Requester must pay past outstanding copying fees set forth by the Borough in its September 23, 2013 and October 8, 2013 letters. The Borough denied the remainder of the request concerning the documents pertaining to the DUI Center impact fee. It stated that the request was not sufficiently specific under Section 703 of the RTKL because the time period was overly broad. The Borough also stated that the Request is disruptive under Section 506(a) of the RTKL because the Requester has made numerous requests for these records, many of which do

Although the Request states “September 2012,” the Requester later informed the OOR that the date should, instead, be September 2013.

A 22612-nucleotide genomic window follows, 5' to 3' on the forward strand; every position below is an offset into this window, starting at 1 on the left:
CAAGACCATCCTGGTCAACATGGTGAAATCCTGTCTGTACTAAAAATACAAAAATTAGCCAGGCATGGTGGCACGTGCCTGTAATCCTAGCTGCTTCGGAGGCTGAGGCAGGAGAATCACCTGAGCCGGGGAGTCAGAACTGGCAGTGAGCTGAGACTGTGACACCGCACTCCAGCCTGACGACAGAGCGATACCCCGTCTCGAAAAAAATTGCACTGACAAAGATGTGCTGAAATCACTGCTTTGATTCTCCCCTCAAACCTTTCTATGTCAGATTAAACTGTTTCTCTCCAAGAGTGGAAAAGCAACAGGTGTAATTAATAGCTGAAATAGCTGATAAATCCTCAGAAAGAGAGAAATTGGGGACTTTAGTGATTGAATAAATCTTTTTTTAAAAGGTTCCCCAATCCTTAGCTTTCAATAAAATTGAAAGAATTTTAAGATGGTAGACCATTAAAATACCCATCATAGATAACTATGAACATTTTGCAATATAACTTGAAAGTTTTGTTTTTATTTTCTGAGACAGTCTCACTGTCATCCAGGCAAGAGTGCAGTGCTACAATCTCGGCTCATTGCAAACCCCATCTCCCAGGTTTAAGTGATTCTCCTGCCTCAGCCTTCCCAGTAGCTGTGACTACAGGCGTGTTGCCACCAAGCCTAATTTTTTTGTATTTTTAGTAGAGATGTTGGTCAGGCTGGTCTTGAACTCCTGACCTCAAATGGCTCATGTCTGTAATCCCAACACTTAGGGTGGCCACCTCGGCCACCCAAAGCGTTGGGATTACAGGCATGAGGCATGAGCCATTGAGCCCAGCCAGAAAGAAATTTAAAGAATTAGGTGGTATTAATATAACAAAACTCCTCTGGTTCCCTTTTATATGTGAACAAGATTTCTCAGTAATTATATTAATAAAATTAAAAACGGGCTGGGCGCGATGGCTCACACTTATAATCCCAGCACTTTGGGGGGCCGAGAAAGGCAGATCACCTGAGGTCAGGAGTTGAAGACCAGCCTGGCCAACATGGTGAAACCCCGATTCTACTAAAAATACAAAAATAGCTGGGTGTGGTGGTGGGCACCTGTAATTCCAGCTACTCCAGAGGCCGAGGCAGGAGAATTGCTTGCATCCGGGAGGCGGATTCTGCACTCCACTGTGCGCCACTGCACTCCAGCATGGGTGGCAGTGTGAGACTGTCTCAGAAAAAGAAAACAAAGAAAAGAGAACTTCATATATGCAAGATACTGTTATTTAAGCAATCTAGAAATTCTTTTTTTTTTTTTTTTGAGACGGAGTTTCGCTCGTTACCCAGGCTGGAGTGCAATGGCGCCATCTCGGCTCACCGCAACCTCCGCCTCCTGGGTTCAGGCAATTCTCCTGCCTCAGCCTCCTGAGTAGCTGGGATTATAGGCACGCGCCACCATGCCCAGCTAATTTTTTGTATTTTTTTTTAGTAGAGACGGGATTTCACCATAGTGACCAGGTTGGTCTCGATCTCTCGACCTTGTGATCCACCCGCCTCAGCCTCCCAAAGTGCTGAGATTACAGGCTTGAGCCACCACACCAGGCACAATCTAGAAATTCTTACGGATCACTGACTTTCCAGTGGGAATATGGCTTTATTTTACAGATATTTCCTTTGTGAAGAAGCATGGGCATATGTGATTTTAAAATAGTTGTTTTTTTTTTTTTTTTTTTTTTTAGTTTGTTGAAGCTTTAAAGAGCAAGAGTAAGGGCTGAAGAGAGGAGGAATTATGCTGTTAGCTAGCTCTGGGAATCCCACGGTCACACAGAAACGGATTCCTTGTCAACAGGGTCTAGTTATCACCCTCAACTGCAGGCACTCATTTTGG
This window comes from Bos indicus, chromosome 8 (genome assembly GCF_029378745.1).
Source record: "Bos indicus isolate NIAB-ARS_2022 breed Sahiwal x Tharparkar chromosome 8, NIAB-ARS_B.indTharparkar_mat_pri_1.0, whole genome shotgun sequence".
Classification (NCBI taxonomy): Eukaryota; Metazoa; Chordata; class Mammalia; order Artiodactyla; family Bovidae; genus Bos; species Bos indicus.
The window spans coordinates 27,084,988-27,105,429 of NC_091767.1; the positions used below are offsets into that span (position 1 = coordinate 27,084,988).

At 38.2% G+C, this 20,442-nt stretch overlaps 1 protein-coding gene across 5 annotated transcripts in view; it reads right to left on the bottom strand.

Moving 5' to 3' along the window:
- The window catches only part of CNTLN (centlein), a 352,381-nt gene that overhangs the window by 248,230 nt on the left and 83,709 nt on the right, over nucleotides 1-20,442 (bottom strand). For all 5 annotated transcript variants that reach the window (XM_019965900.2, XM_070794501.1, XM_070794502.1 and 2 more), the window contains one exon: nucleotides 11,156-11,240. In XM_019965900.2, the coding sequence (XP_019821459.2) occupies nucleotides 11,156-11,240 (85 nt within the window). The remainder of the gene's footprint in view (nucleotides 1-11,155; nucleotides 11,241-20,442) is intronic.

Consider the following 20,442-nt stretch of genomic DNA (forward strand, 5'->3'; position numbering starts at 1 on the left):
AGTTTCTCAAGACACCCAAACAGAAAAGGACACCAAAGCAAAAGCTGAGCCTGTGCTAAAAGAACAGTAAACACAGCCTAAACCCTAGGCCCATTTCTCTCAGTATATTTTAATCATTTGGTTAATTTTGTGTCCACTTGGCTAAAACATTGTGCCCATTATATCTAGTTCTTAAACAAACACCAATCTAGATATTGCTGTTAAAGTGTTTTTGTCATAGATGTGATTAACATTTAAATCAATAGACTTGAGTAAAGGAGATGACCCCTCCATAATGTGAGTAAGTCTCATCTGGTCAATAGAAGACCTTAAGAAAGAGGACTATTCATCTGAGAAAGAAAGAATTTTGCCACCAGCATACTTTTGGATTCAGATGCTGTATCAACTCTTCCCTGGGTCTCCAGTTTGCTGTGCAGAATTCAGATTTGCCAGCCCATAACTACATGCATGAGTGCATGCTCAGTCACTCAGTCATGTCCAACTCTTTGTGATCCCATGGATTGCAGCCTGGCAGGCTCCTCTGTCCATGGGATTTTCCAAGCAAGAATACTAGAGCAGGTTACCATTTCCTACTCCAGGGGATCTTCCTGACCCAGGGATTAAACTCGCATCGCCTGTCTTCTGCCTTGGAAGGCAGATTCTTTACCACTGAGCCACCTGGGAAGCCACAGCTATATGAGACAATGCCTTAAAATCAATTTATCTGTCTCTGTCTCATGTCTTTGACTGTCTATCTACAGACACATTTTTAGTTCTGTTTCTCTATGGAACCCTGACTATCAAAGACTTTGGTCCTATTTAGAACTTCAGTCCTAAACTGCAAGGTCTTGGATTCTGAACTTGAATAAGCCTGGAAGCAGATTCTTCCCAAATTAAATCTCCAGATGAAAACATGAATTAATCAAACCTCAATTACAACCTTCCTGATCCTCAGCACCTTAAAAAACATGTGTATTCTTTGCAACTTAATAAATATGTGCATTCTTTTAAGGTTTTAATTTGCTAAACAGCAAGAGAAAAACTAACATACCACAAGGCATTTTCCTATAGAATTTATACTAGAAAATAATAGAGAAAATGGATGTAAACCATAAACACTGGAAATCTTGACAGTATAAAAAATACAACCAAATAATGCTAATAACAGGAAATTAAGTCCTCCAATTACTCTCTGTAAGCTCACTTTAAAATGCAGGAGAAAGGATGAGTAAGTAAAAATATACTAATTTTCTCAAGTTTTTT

not exist, which has led to repeated litigation. However, the Borough also notified Requester that occupancy census reports and bank statements would be responsive to the Request and that the Requester should resubmit a request identifying access to either the census report or bank statement and the associated month. On November 4, 2013, the Requester appealed to the OOR, challenging the denial and stating grounds for disclosure. The OOR invited both parties to supplement the record and directed the Borough to notify any third parties of their ability to participate in the appeal pursuant to 65 P.S. § 67.1101(c). On November 20, 2013, the Requester submitted an affidavit in support of her appeal. LEGAL ANALYSIS “The objective of the Right to Know Law ... is to empower citizens by affording them access to information concerning the activities of their government.” SWB Yankees L.L.C. v. Wintermantel, 45 A.3d 1029, 1041 (Pa. 2012). Further, this important opengovernment law is “designed to promote access to official government information in order to prohibit secrets, scrutinize the actions of public officials and make public officials accountable for their actions.” Bowling v. OOR, 990 A.2d 813, 824 (Pa. Commw. Ct. 2010), aff’d 75 A.3d 453 (Pa. 2013). . The OOR is authorized to hear appeals for all Commonwealth and local agencies. See 65 P.S. § 67.503(a). An appeals officer is required “to review all information filed relating to the request” and may consider all testimony, evidence and documents that the appeals officer believes to be reasonably probative and relevant to an issue in dispute. 65 P.S. § 67.1102(a)(2). An appeals officer may conduct a hearing to resolve an appeal. The decision to hold a hearing or not hold a hearing is discretionary and non-appealable. Id,; Giurta v. Dep’t of